Projected Record: 8-8
NFC North Rank: 4th
It’s hard to believe that the last team in a division will be .500, but that might very well be the case in the NFC North. It’s not a division that’s filled with any overwhelming Super Bowl favorites, but many above-average teams. The Lions finished at 4-12 last year, but held a mediocre 0-6 record in their division. If they want any shot at a postseason berth, that NFC North record needs to improve drastically. Last year, 11 of their 16 matchups were against teams with winning records and 9 of those 11 times were against teams that qualified for the playoffs. This year isn’t that different. They have 10 matchups this season, whose teams had records above .500 last year. In a highly competitive NFC and an even more competitive NFC North, the Detroit Lions don’t stand a chance at making the postseason.
QB Matthew Stafford has been excellent the last couple seasons. Two seasons ago, at the age of 23, Stafford threw for more than 5,000 yards and a whopping 41 touchdowns. Last season was not as great, but he still torched opposing defenses for 4,967 yards, 23 yards shy of 5,000. Part of the reason for his outstanding statistics is that Detroit gives Stafford more passing attempts than any other team gives their respective quarterback. Stafford attempted 727 passes last season, besting QB Drew Brees by 57, who attempted the second most in the league. This west coast offense is attributed to the lack of skill on the rushing end, but primarily because of their superb receiver, WR Calvin Johnson. Last year, Johnson etched his name into the record books when he broke Jerry Rice’s single season receiving yards record (1964). “Megatron” led the NFL last year in both receiving yards and receptions (122), but only caught 5 touchdown passes from Stafford. Two years ago when Stafford tossed 41 touchdown passes, Johnson was responsible for 16 of those receptions. I see last season’s TD stats as a fluke and Johnson’s touchdown numbers will rebound tremendously this upcoming season to approximately 12-14. As a result, look to Stafford to bounce back in that department as well. A season ago, he only passed for 20 TDs, but he’ll get about 35 next year. The passing game cannot possibly be solely responsible for a team’s winning culture though.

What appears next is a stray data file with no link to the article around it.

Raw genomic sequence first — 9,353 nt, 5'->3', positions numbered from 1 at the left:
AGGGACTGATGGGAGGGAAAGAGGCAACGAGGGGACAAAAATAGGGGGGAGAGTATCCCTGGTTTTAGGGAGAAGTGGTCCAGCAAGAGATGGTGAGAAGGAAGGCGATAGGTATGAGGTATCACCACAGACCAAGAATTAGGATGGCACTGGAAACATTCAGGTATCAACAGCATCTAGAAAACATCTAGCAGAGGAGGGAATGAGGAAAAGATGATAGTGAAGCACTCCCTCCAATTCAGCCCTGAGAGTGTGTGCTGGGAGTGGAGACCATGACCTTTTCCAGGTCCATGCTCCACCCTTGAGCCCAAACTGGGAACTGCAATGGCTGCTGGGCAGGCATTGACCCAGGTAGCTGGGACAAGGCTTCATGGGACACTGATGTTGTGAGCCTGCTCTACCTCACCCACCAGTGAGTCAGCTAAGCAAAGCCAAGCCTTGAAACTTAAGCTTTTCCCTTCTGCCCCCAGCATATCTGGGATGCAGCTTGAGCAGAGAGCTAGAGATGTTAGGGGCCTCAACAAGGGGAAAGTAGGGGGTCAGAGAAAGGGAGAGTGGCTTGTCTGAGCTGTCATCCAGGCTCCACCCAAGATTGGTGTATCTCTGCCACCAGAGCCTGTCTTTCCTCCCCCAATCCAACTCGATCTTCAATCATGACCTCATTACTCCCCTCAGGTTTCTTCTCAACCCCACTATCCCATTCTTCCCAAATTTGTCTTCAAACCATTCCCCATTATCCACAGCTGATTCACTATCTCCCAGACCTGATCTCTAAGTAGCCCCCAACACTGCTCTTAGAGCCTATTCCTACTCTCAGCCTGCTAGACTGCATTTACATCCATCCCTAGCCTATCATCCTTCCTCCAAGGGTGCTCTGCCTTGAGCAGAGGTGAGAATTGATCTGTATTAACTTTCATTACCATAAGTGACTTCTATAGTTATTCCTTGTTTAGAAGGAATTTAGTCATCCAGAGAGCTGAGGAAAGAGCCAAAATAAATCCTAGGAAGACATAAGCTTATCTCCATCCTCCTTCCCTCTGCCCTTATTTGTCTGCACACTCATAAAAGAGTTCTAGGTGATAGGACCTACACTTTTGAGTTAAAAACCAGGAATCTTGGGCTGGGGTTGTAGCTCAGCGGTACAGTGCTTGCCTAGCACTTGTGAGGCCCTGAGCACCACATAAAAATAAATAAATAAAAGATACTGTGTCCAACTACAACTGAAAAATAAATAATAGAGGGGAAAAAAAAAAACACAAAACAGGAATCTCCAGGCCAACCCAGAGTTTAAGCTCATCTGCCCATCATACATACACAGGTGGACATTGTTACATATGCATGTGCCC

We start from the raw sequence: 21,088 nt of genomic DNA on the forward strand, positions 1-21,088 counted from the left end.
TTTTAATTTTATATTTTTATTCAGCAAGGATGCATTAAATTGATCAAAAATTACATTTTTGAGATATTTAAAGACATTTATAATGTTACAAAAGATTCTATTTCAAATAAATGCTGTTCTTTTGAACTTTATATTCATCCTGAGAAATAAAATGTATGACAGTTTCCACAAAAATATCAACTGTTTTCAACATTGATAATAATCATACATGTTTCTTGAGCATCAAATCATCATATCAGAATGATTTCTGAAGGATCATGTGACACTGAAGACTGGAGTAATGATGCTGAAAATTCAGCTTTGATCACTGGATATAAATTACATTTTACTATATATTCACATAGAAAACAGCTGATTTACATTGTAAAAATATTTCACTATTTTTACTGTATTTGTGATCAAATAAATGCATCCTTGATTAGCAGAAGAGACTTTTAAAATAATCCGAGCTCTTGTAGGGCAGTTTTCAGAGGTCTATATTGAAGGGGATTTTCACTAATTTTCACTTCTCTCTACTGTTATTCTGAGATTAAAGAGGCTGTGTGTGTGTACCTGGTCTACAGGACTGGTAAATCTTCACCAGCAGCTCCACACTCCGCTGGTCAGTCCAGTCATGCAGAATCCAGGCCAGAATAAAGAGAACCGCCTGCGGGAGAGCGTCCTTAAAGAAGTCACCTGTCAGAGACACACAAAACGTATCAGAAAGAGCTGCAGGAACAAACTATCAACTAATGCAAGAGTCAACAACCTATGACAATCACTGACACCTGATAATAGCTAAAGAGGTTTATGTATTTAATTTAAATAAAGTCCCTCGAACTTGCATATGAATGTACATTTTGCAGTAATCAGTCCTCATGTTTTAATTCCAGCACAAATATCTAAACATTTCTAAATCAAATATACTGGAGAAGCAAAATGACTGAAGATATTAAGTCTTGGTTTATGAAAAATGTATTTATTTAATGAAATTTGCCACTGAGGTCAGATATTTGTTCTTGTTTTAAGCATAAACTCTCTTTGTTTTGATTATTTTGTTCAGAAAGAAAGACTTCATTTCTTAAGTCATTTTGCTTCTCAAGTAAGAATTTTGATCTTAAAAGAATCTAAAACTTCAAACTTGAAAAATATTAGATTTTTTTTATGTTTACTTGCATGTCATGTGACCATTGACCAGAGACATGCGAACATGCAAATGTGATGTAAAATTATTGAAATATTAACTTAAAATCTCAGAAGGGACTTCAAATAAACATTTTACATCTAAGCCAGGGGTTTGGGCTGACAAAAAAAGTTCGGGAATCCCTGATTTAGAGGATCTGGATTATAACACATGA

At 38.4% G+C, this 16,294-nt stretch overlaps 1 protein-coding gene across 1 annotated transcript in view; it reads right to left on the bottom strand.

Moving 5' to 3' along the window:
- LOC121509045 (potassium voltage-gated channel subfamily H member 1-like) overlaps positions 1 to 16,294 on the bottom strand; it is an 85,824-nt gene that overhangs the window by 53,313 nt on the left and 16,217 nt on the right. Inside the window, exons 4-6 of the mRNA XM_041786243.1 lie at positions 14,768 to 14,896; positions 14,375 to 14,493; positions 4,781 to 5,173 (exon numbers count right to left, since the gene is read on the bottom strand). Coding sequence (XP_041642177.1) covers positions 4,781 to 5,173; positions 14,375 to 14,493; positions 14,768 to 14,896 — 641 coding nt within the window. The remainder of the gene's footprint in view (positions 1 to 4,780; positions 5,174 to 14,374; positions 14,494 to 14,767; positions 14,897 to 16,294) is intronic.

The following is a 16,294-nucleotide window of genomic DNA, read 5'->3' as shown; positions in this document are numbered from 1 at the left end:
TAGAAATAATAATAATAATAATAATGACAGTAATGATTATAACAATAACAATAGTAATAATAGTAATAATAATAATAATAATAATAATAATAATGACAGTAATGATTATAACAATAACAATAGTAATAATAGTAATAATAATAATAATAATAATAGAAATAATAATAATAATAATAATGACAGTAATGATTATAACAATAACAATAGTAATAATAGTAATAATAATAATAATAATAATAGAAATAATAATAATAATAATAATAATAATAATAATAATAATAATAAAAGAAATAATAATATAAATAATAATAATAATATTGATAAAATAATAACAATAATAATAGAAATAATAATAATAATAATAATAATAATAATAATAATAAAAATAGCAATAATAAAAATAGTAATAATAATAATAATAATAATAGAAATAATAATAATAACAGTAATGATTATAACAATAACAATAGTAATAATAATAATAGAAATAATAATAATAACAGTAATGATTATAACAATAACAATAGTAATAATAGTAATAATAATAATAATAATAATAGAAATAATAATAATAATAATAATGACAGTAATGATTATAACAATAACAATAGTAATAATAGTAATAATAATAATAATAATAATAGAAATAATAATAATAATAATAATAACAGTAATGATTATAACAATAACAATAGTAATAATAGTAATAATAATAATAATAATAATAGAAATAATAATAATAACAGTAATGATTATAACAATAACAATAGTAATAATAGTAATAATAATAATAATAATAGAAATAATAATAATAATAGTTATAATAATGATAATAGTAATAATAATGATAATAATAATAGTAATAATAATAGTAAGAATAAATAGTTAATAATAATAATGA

The aforementioned deficiency in running ability in this organization is a major reason for the aerial attack’s prevalence in the offense. The running game has been a major concern for Detroit for the last few seasons. Last year, the Lions ranked 23rd in the league in total rushing yards. But, the Lions made an imperative acquisition this offseason that will hopefully put an end to these concerns. RB Reggie Bush, inked a 4 year-$16 million deal with Detroit in March. The agile Bush rushed for 2,072 yards in his last two seasons with the Miami Dolphins. If Bush can average another 1,000-1,200 yards on 4.7 yards per carry this upcoming season, it would prove immensely beneficial to this offensive unit. The heavy dependence on the aerial game can’t possibly sustain a winning record. So, the signing of RB Bush will definitely improve this offense because it adds an element of surprise. Obviously, the Stafford-Johnson tandem is the best QB-WR duo in the league. And they’ll remain a ubiquitous part of the offense, but look for offensive coordinator Scott Linehan to attempt to more evenly distribute rushing plays and passing plays in the game plan. This productive rushing game will prove advantageous to Stafford as he won’t have to take on the entire offensive burden each week and opposing defenses won’t be able to predict plays prior to each snap since the Lions will have the ability to mix running plays and passing plays effectively.